News – Pakistani Christians attacked

ET staff writer
ET staff writer
01 September, 2009 1 min read

Pakistani Christians attacked

Pakistani Christians recently have experienced more outrages. Eleven Christians were burned by acid when 600 Muslims went on the rampage in Bahmani Walla, a Christian village in Pakistan.

Some 117 houses were vandalised, while petrol bombs caused serious damage to 48 properties, leaving villagers without electricity or many of their possessions. Cars were burnt or stolen. As the Christians fled, acid was thrown on them. The slower ones, mostly women and children, were seriously scarred.

The incident flared up after a question of a right of way arose, when a Christian farmer asked a Muslim motorcyclist to let him pass. Allegations of blasphemy against Muhammad and Islam were raised, causing the mob’s attack.

In another shocking display of violence, Islamists set fire to 60 Christian houses in Korian village, in Toba Tek Singh district, on 30 July after a blasphemy accusation was levelled against a young boy and his father.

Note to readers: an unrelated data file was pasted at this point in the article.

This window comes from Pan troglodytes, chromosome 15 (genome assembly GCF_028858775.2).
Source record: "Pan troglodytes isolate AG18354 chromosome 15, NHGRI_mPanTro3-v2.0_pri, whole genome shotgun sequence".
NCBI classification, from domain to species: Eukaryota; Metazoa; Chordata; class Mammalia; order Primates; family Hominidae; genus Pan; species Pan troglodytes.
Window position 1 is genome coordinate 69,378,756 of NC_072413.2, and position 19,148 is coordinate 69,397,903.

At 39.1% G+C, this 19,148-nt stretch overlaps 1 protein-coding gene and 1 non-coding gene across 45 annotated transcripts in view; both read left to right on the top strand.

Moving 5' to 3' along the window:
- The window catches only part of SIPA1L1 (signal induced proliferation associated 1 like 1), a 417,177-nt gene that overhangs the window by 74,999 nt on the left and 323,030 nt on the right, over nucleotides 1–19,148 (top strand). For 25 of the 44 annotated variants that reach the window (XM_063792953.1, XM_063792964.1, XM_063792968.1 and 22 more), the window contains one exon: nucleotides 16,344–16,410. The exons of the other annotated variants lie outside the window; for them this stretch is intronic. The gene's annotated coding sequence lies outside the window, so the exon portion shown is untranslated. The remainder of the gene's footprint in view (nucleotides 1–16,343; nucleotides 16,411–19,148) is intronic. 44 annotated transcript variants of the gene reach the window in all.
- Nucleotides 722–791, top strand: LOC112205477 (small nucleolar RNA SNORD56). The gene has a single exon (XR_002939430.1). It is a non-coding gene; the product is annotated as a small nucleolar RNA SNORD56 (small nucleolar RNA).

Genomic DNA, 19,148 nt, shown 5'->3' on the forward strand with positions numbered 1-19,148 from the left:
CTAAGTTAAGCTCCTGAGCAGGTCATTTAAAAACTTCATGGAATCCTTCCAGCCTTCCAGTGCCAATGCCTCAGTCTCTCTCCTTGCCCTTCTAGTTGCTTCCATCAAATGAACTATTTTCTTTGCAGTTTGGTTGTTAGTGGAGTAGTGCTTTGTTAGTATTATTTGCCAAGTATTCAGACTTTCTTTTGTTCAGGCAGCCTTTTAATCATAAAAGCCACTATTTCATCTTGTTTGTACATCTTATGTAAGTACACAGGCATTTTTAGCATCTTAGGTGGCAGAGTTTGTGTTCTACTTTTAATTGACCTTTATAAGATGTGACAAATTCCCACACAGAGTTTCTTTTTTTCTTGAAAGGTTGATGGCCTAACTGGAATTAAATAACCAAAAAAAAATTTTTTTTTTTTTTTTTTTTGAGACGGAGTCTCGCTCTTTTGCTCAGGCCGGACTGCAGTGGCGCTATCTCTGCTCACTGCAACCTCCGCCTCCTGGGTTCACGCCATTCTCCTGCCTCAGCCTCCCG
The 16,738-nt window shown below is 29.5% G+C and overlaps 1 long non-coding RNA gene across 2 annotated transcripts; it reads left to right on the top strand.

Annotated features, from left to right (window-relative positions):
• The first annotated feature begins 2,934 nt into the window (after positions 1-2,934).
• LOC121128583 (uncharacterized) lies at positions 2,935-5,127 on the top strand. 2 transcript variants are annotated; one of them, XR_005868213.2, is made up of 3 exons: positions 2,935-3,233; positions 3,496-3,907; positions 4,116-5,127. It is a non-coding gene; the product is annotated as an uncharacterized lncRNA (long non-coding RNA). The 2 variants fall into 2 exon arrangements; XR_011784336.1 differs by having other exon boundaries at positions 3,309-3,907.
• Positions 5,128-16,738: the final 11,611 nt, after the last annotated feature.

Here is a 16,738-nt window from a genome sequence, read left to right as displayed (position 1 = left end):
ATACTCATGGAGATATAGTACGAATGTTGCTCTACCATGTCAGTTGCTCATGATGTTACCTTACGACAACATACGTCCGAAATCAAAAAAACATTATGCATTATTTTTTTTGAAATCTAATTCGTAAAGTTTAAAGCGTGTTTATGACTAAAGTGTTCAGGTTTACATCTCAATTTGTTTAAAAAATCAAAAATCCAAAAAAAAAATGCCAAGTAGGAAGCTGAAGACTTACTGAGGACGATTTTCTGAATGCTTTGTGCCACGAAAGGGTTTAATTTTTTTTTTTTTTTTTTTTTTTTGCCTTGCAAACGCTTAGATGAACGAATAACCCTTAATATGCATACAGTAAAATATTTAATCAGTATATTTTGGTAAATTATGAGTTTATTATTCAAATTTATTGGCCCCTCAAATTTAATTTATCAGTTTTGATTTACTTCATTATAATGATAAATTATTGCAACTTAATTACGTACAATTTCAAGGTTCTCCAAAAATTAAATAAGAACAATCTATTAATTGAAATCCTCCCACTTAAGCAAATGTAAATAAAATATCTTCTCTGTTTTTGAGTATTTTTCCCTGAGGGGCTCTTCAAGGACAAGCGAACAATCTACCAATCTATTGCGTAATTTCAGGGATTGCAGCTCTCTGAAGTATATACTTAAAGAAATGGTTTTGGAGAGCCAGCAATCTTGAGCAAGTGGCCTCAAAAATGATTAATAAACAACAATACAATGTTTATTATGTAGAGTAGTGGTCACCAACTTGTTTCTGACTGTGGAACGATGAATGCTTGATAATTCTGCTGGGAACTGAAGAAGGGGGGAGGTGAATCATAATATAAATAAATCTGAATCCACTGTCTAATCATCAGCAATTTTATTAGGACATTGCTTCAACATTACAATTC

The trouble began when a Christian vendor ignorantly brought home a piece of paper that had Qur’anic verses written on it, along with some other rough papers. His children innocently ripped apart the paper not understanding its contents.

When some local Muslims found the torn pieces of paper, anti-Christian hostility spread like wildfire. Local Muslim clerics accused the father and son of committing blasphemy and incited Muslim residents of Korian and adjoining villages to attack Christians in Korian. Some 500 Muslims from nearby villages, armed with firearms and explosives, set fire to the houses and took away the Christians’ cattle.

Mr Shahbaz Bhatti, Pakistan’s Federal Minister for Minorities, has ordered police to arrest the culprits. Talking to ASSIST News Service (, he termed the attack a ‘heinous crime’ against Christians.

Criticizing Pakistan’s controversial blasphemy laws, he said that the laws are being ‘widely misused to victimize minorities and innocent people of Pakistan’. Mr Bhatti has been at the forefront of a campaign to repeal Pakistan’s blasphemy laws.

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